Noor Zia Atmar, one of the first female members of parliament in Afghanistan and an outspoken leader for women's rights in the country, has requested asylum after fleeing from her abusive husband.
Atmar was in office from 2005 to 2010 and championed reforms to benefit Afghan women and girls. However, after fleeing from an abusive husband and being disowned by her family, Atmar has lived in a shelter for the past two years. Now she has requested asylum, citing that she is no longer welcome in her home country.
"Women are in a worse condition now. Every day they are being killed, having their ears, noses cut. It is not just women in villages - it is also people like me," Atmar told the Sunday Telegraph. She elaborated to Radio Free Europe/Radio Liberty, "I was the victim of abuse. I had a very bitter life while I was with that man. He was getting drunk and hitting me every day. That was his routine. It reached the point where he threw a knife and other sharp objects at me. [That's why] I'm currently in a women's shelter."
Atmar also fears what will happen to women like her if shelters are closed. Recently, the Parliament failed to pass the End Violence Against Women act (EVAW) when the decision was tabled. If EVAW had come to a vote and been rejected, it could have forced women's shelters across the country to close their doors. "I'm worried that if these shelters close, my sisters [Afghan women] and I who have suffered from domestic violence won't have anywhere to go. This is our worry," she told reporters. "If a woman has had her arm or leg broken or has had her nose or ears cut off, should we throw them on the street? In the current situation in Afghanistan the shelters are the only places of refuge for women."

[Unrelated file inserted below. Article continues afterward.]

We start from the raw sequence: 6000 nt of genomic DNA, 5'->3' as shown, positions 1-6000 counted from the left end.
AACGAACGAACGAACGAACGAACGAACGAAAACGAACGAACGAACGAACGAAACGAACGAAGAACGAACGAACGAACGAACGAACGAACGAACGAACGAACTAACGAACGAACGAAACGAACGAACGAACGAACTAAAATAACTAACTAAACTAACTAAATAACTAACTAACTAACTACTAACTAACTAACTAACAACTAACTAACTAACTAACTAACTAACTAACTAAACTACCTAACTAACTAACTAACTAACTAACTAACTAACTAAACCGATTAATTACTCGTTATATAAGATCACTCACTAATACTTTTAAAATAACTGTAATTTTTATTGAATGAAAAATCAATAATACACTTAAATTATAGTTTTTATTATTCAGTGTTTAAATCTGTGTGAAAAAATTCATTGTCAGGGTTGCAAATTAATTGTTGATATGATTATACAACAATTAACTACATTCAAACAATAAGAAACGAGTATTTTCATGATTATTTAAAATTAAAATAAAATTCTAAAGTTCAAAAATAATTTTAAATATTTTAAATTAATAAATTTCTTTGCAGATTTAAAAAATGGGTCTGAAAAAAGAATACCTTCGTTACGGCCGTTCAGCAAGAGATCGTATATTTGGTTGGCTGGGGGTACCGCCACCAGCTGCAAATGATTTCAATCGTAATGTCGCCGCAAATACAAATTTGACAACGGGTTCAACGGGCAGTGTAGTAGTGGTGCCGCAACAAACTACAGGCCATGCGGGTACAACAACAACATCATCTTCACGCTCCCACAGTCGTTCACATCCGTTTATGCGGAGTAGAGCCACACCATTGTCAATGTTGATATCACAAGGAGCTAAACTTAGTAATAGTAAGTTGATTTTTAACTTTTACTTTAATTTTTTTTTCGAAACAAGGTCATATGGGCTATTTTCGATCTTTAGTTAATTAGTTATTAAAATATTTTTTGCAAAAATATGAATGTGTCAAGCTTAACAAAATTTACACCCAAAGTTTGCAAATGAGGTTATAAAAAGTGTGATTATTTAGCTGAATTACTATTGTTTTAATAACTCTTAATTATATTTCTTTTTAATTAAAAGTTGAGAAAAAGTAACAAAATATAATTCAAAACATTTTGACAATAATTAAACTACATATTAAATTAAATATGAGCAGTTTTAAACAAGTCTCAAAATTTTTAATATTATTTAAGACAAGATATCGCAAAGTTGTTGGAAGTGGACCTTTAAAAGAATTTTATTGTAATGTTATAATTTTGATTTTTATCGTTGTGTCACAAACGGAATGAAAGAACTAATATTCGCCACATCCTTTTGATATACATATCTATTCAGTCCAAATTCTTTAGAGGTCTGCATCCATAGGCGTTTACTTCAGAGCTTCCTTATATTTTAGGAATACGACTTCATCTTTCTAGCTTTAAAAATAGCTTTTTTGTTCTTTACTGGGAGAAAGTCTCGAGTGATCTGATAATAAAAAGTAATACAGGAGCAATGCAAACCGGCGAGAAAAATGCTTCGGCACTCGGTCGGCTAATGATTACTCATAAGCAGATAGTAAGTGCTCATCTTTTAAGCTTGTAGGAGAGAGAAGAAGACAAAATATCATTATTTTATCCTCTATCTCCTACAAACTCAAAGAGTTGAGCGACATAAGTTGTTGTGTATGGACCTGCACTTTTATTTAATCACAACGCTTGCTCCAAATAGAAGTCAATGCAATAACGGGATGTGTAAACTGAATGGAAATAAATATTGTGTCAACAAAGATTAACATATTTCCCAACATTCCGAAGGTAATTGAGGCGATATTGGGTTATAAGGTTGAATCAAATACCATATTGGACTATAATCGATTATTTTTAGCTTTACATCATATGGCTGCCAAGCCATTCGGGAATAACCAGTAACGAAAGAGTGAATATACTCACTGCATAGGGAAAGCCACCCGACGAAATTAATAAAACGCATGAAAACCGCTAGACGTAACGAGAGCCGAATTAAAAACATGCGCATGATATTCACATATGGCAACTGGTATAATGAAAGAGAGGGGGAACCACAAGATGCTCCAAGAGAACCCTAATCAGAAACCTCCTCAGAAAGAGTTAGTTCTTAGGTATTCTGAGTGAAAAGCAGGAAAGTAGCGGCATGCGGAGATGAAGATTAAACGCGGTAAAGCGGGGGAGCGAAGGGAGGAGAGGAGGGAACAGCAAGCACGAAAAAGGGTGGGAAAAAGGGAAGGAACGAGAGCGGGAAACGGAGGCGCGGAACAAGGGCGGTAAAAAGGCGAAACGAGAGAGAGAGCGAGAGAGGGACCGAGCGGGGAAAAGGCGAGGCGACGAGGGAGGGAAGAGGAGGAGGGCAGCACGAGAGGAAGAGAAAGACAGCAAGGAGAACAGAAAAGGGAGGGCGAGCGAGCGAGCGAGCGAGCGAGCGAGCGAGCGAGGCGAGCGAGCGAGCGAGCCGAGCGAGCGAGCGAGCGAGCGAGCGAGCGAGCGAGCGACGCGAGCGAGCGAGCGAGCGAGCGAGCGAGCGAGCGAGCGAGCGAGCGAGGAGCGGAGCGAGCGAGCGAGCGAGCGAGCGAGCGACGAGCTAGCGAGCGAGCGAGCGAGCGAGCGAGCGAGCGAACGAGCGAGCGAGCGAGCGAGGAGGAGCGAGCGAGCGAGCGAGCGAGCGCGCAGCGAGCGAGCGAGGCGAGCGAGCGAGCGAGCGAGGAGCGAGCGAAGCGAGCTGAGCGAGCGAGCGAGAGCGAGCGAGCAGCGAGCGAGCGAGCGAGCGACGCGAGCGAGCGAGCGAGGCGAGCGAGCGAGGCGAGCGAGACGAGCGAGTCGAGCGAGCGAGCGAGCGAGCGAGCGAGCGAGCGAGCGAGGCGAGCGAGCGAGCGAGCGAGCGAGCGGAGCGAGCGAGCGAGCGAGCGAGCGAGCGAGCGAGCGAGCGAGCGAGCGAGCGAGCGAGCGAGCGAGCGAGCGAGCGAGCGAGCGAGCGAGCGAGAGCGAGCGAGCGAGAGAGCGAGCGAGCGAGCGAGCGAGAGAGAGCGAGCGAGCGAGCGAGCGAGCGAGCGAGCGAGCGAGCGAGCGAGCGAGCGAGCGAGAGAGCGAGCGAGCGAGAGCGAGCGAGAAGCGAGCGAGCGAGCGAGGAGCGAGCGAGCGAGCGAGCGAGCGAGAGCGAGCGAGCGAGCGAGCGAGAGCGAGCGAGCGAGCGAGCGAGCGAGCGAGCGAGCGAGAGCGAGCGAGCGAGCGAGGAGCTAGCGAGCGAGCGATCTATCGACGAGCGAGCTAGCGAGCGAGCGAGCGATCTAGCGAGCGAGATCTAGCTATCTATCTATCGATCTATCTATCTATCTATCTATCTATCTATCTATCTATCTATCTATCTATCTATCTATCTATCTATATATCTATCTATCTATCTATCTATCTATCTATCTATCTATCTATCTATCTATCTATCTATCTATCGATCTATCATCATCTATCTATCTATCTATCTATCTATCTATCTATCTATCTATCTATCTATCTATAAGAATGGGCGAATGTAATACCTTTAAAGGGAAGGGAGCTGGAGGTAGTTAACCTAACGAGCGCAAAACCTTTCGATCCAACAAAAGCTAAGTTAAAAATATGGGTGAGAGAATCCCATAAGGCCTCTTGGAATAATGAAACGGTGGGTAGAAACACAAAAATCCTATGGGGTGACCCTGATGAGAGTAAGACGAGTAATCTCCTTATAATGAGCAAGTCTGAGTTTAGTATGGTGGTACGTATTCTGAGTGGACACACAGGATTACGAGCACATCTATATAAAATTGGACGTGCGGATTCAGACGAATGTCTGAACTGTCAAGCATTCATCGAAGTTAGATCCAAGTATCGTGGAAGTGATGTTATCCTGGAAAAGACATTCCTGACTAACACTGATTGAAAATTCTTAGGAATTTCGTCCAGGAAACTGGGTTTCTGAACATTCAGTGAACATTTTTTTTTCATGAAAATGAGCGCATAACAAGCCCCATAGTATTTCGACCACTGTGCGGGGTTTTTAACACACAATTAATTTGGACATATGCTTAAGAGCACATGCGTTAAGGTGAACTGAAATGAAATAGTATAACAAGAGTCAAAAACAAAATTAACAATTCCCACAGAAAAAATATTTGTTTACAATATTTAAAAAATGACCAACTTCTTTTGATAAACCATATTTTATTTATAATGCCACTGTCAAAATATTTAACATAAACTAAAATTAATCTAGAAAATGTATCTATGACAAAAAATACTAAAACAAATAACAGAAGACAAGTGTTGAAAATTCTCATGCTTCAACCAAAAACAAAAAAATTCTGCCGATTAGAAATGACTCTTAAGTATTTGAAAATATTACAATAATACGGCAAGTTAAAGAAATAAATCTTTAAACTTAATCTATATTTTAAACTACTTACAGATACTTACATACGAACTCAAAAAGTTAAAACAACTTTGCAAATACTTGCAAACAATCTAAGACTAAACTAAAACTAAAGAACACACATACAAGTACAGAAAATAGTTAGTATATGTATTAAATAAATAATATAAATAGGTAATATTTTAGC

The British embassy has refused to grant Atmar asylum, citing that they do not give asylum for domestic violence alone.
Media Resources: Radio Free Europe/Radio Free Liberty 8/13/2013; Daily Mail 8/11/2013; Telegraph 8/11/2013; Feminist Newswire 5/20/2013
8/29/2014 Domestic Violence Victims May Now Qualify For Asylum in the US - A recent case has opened the door for victims of domestic violence abroad to qualify for asylum in the United States.
The Justice Department's Board of Immigration Appeals ruled for the first time on Tuesday that a victim of domestic violence fit a specific criterion for asylum: persecution for membership in a particular social group. . . .